It wasn’t so long ago that disaster films were the biggest things in cinema. Thanks to the success of films of Titanic and Independence Day, every other blockbuster that was released saw a group of people try to survive some sort of cataclysmic event. That died down for a bit when everyone got sick of them, but recently they have made a bit of a comeback. Pompeii was released in 2014 to some moderate success and a lot of people really enjoyed Dwayne Johnson’s San Andreas, even though it was amazingly average. So, where does Everest rank with those recent releases?
After years and years of being one of the toughest things you can do, expeditions to Everest have become a tourist attraction. The latest groups to go are led by Rob (Jason Clarke, Zero Dark Thirty) and Scott (Jake Gyllenhaal, Donnie Darko) and all have different reasons for going up the biggest mountain in the world. However while on the mountain a storm hits and the groups must get to the bottom or perish.
Disaster films follow a pretty simple formula, it’s why we get sick of them very quickly when they get big. However it is a formula that works. Basically, to do a good disaster film you need a group of characters who may not be the most in-depth but are easily recognizable. You need to then establish those characters quickly and just as everything seems safe, thrust the disaster on them. They then get picked off one by one until a couple of them survive, usually the irritating one. This film does follow some of this formula by having a big group of people, but they all have very little identity. Some of the characters are so similar that if this wasn’t based on real life, they might as well as have blended them together. It’s made worse when they go up the mountain as the snow, ice and parkas cover up any identifying features.
The main issue with not establishing the characters is that we simply do not care what happens. It sounds harsh because these were real people, but if the film doesn’t give me a reason to want to survive other than the briefest of details like they have a family, I’m not going to care when they do get disposed of. The worst of it is when the film does try to have an impactful death, it completely flops because I’m trying to remember who he was and what quirk he had to differ him from the pack, turns out not much of a quirk. It takes away all of the tension of the film.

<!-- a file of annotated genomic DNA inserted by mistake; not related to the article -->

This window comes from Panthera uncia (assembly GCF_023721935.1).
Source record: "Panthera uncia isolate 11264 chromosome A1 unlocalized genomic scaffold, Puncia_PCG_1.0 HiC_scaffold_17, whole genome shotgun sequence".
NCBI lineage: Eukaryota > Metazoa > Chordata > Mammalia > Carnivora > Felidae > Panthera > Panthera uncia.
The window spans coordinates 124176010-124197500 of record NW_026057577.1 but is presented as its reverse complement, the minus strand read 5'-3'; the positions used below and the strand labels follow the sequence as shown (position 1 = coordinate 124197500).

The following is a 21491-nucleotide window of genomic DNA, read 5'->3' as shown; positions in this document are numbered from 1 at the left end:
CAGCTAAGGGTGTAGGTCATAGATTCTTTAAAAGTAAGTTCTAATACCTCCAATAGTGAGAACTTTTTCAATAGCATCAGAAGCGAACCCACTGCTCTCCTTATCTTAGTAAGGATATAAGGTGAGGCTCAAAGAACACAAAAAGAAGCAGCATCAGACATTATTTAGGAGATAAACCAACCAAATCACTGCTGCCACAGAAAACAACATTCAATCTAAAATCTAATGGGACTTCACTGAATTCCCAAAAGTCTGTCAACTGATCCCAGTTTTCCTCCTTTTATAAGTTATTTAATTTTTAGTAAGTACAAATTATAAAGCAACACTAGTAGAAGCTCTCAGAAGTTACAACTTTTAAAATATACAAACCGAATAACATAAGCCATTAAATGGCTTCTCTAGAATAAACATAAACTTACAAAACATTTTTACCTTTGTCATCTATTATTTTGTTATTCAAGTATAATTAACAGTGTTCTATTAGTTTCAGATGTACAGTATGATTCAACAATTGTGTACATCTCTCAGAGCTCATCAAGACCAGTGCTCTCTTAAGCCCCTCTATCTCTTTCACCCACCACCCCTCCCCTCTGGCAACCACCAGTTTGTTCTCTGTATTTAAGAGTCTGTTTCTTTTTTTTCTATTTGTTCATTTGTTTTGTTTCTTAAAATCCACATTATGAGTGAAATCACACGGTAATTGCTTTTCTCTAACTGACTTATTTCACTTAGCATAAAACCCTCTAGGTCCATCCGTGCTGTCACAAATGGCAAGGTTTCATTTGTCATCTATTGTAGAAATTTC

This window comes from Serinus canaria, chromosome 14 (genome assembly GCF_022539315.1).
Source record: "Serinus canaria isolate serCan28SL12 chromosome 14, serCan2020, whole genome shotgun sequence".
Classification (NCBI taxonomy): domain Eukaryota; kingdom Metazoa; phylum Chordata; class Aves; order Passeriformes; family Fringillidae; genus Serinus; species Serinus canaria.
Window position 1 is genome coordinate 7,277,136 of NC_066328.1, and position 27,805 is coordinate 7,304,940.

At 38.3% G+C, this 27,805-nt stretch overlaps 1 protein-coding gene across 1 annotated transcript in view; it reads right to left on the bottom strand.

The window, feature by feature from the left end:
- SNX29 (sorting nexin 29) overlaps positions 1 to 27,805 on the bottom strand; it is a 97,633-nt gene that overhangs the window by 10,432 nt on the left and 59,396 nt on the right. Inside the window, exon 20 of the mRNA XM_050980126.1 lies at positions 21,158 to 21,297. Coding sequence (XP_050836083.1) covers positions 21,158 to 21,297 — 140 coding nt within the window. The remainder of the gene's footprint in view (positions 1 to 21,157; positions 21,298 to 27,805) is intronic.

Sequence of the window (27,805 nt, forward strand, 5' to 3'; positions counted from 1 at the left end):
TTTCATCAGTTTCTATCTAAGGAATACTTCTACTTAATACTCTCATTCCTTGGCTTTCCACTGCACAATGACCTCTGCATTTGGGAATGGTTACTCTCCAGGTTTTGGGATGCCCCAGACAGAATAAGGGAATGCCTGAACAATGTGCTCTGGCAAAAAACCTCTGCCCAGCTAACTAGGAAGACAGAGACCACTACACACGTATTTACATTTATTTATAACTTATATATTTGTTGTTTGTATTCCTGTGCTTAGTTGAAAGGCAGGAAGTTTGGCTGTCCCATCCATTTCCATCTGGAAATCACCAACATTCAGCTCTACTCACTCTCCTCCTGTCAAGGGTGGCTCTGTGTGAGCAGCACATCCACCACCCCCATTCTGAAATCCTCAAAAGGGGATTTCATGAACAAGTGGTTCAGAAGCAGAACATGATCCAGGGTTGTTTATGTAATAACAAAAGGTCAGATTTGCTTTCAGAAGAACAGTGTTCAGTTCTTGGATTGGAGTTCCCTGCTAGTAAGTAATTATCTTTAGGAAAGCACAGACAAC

The pacing is very odd as well. We spend an hour at base camp where the groups train to make sure they can get up the mountain safely. This I think is where we are supposed to learn who the characters are, but as the characters have no personality, it’s a waste of time. Then getting up the mountain is done very quickly. Seriously, they are up the peak in about ten minutes, they make it look incredible easy. It isn’t like they are climbing up the biggest mountain in the world, it’s more like they are going up an escalator. When we eventually get to the group in peril, the pacing does sort itself out but it’s a very weird way to build up to what is the crux of your film.
I didn’t think I’d ever get to say this again about a decently sized budget film, but the effects are very mixed. Some are fantastic and makes Everest look like a mixture of beauty and danger which I think is the whole point of the film, with the CGI and secondary unit shots mixing very well. However other times it looks incredibly dodgy. There are some very suspect green screen shots and some sets look so cheap they belong in a cut priced theme park rather than a Hollywood tent pole. I know this sounds like nitpicking, but bad effects take you out of the film and make you realize it’s all actors playing dress up.
I don’t think this film is outright terrible though. The danger of Everest is put across very well and there were some very effective scenes when Helen (Emily Watson, Corpse Bride) tries all she can to get the climbers down from base camp. In fact, she is the best part of the film because not only is Watson putting in a great performance, she is the only one with a bit of personality. I also think that the director Baltasar Kormákur has some talent as he does pick out some perfect shots, just a shame the effects budget isn’t supporting him.
For the best disaster film, you need the characters to have some personality. Everest thinks it can get away by giving us some of the dullest characters ever put on-screen if it shows enough establishing shots of Everest looking intimidating, but it doesn’t because how can we care about the danger if we don’t care for the people who might die? Yes, simple personality traits can be irritating, but at least we’d know who was about to die. This fails to climb the mountain.